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So let me get this straight.

If you believe God spoke to people and angels walked the Earth thousands of years ago, you're in a religion. If you believe God spoke to people and angels walked the Earth hundreds of years ago, you're in a cult. And if you believe God spoke to people and angels walked the Earth Thursday, you're in a mental institution.

Just what is and is not a cult became a hot topic last week when Texas megachurch pastor Robert Jeffress, at a gathering of evangelical conservatives to introduce Texas governor and Republican presidential candidate Rick Perry, said front-runner Mitt Romney is not a Christian and his religion, Mormonism, is a cult.

Evangelicals are often suspicious of the Church of Latter Day Saints, preferring earlier-day saintliness. They say the New Testament of the Bible is the last word. Mormons say the Book of Mormon, delivered unto them by the Angel Moroni in the 1820s in western New York State, counts too.

From the Jeffress hullabaloo has sprung an outcry that describing the faith of a responsible and respectable group of Americans as a cult is practically slanderous, and certainly unacceptable. This is true.

But discussion of beliefs? That needs to happen. Consider that it is almost a prerequisite of a presidential run that a candidate profess a "deep and abiding faith" in God (those with shallow, intermittent faiths need not apply) and declare it a cornerstone of their lives.

But that means various things to each candidate. To some it means, "My advisers say I need to profess a deep and abiding faith in God, so here goes." To others it might mean, "The Bible is the literal truth, and holds all the answers to how our nation should be run."

Big, important difference.

If candidates say the first thing they ask themselves when faced with a tough decision is "What would Jesus do?" it could signify almost anything, except for "Wear a yarmulke, keep kosher, and observe the Sabbath on Saturday," which is what Jesus would actually do.

Do they mean, "Love all, judge none, seek peace" or "Teach creationism, bar Muslims from high office and make the United States a nation of Christian soldiers?" Voting without knowing could be like picking paint blindfolded: only a good idea if you're never going to take off the blindfold.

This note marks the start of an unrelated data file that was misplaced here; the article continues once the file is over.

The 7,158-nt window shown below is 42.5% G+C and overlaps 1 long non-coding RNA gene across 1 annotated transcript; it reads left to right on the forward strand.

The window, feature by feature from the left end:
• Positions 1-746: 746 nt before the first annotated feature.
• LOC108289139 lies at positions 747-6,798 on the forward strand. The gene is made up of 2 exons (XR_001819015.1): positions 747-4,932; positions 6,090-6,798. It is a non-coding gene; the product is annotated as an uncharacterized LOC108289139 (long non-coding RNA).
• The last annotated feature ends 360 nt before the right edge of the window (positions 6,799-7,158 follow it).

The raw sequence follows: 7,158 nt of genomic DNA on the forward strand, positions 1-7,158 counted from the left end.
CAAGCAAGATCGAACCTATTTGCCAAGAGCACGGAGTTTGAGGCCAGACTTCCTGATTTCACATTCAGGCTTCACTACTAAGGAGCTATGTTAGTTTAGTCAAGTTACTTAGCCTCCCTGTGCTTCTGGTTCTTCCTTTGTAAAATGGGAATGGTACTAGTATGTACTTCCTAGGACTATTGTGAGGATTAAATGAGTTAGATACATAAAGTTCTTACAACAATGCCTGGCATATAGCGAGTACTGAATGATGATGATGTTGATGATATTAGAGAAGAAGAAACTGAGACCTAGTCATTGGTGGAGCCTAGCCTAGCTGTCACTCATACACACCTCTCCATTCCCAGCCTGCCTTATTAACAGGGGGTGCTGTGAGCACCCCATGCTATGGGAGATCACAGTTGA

When it came out that President Barack Obama's longtime pastor had said God should damn America, it was reasonable to ask if Obama agreed. A voter ought to know.

There are no Jews, Muslims, Hindus or Buddhists mounting major campaigns for president this year, but if there were, they too would need to explain how their faiths would affect their governing.

Much of our reticence about questioning a candidate's religious beliefs springs from the accusation, when soon-to-be President John F. Kennedy was running, that he would take his orders from the Vatican.

That's wasn't a discussion of faith, though. It was a baseless charge of treason. Just because we can't accuse someone of planning to sabotage the nation doesn't mean we can't ask if they believe in miracles -- and if they'll rely on them in lieu of smart policy decisions.

Dividing the supernatural, faith-based belief of the candidates into religions and cults based on whether their last revelation came millennia ago or centuries ago is like exchanging angry rhetoric over whether the Harry Potter movies rock harder than the Star Wars saga (even though they totally, totally do).

But we must evaluate those beliefs, if we're going to decide which one deserves to occupy the mental institution that is the White House.

Lane Filler is a member of the Newsday editorial board.

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